The weakest gameplay component of Planet Stronghold 2 is the exploration element. When Nelson leaves the main colony, you usually explore sectors of the planet that are depicted as large squares of an empty map. Moving through the map opens it up to reveal enemies lying in wait or areas of interest to explore. The exploration in theory isn’t bad, but the execution is tedious, and I found myself getting bored trying to complete each map grid before moving onto the story scenes, where things move at a quicker pace. There are also special exploration missions called raids in which Nelson and company advance through a sector in order to get back to the main map. These raids often have the same tedious feeling as map exploration, but with the added difficulty of not being able to leave and refresh your party until the raid is over and done with.
For those just interested in Planet Stronghold 2’s story, the game offers a visual novel mode. This mode does away with battles entirely, but you still unfortunately have to explore areas and can run into enemies, though you never have to actually fight them. The transition between story scenes where battles would have taken place isn’t quite as seamless as it perhaps could have been in this mode, but it certainly speeds things along gameplay-wise and emphasizes your story decisions more than anything else. I found the visual novel mode ideal for quick replays in particular.
Graphically, Planet Stronghold 2 makes use of background and character art as well as the occasional piece of visual novel still art to convey its story. For the most part, I quite like the game’s aesthetic as it fits the sci-fi setting. The slightly more anime-inspired designs really stand out, and the alien creatures are particularly well designed and interesting to behold. However, there is a big discrepancy with the visuals: it is clearly apparent that different art styles were used for certain characters, most notably Gustavo and the traveling merchants you meet while exploring sectors. This discrepancy is especially noticeable when the styles don’t mesh well together on screen. It’s off-putting at times, though I think the artists did a great job and it isn’t as noticeable as it can sometimes be in other Winter Wolves games. There is a bit of fan service throughout Planet Stronghold 2, but I found myself not caring overly much about it as it’s pretty equal opportunity for both male and female characters.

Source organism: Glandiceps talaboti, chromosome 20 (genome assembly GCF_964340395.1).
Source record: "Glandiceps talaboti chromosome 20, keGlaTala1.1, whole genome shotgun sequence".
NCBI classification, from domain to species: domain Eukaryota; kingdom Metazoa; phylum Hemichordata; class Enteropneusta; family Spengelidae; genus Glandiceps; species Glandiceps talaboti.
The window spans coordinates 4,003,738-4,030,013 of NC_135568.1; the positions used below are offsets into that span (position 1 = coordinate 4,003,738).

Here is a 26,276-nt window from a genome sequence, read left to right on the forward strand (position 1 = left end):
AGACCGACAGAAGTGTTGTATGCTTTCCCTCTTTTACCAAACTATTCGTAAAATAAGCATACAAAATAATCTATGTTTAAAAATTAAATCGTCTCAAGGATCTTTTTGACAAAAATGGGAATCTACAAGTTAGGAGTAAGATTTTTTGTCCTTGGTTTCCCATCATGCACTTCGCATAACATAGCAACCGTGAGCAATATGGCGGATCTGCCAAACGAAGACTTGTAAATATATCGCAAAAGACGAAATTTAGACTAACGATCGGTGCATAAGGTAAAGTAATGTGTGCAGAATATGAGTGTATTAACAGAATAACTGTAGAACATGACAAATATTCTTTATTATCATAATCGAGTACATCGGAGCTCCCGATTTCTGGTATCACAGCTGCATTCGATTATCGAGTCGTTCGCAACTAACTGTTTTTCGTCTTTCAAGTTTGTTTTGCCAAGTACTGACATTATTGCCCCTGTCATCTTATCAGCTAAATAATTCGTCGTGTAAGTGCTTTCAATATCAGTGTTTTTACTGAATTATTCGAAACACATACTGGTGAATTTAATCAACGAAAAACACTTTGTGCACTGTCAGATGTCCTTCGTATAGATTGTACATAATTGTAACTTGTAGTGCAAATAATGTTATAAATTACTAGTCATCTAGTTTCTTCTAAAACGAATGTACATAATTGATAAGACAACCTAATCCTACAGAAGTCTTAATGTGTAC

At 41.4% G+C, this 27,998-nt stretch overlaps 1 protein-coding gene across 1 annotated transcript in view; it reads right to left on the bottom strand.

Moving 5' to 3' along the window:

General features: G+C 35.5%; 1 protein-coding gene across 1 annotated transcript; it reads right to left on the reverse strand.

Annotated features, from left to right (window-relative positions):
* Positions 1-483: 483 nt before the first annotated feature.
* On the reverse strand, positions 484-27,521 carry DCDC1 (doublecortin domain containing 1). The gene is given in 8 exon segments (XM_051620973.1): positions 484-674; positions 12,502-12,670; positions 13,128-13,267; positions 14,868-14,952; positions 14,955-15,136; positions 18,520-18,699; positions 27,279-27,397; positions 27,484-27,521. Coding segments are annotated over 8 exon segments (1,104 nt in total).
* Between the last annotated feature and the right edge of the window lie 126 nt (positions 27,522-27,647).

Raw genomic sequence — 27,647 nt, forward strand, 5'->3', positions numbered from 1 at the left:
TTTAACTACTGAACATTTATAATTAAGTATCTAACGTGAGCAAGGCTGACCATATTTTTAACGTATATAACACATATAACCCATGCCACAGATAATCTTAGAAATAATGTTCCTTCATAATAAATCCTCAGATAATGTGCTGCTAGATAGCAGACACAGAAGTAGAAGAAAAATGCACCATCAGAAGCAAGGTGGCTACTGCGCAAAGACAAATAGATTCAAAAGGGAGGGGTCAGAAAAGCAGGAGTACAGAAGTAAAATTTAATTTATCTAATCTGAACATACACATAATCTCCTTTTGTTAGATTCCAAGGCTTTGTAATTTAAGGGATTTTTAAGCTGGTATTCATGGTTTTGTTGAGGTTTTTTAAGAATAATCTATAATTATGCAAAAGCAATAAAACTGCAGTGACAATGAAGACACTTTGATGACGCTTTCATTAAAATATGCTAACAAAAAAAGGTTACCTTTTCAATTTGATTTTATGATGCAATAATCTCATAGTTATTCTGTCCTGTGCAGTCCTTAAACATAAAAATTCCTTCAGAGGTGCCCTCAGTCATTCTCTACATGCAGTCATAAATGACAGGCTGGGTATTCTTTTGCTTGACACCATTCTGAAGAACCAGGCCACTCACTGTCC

Voice acting is present to a degree in Planet Stronghold 2, though it is only in snippets of character dialogue and during battles. Lisa and Joshua stand out the most as you hear them often during quest resolutions, but the voice acting in general is surprisingly decent given how limited it is. Music is also quite fitting for the setting of the story, and I was surprised by how emotional certain tracks felt. This is especially true of the lovely vocal theme that plays during the credits. There are some typographical and grammar mistakes within the script, but I found that I was able to quickly correct them in my head without it being too detrimental to my overall enjoyment of the story.
It is obvious that a lot of time and care went into the creation of Planet Stronghold 2. The fruit of that labor is a truly enjoyable and well-crafted RPG/visual novel hybrid. Those who enjoy choice-heavy sci-fi tales with likable characters and a bit of romance should consider giving this title a chance.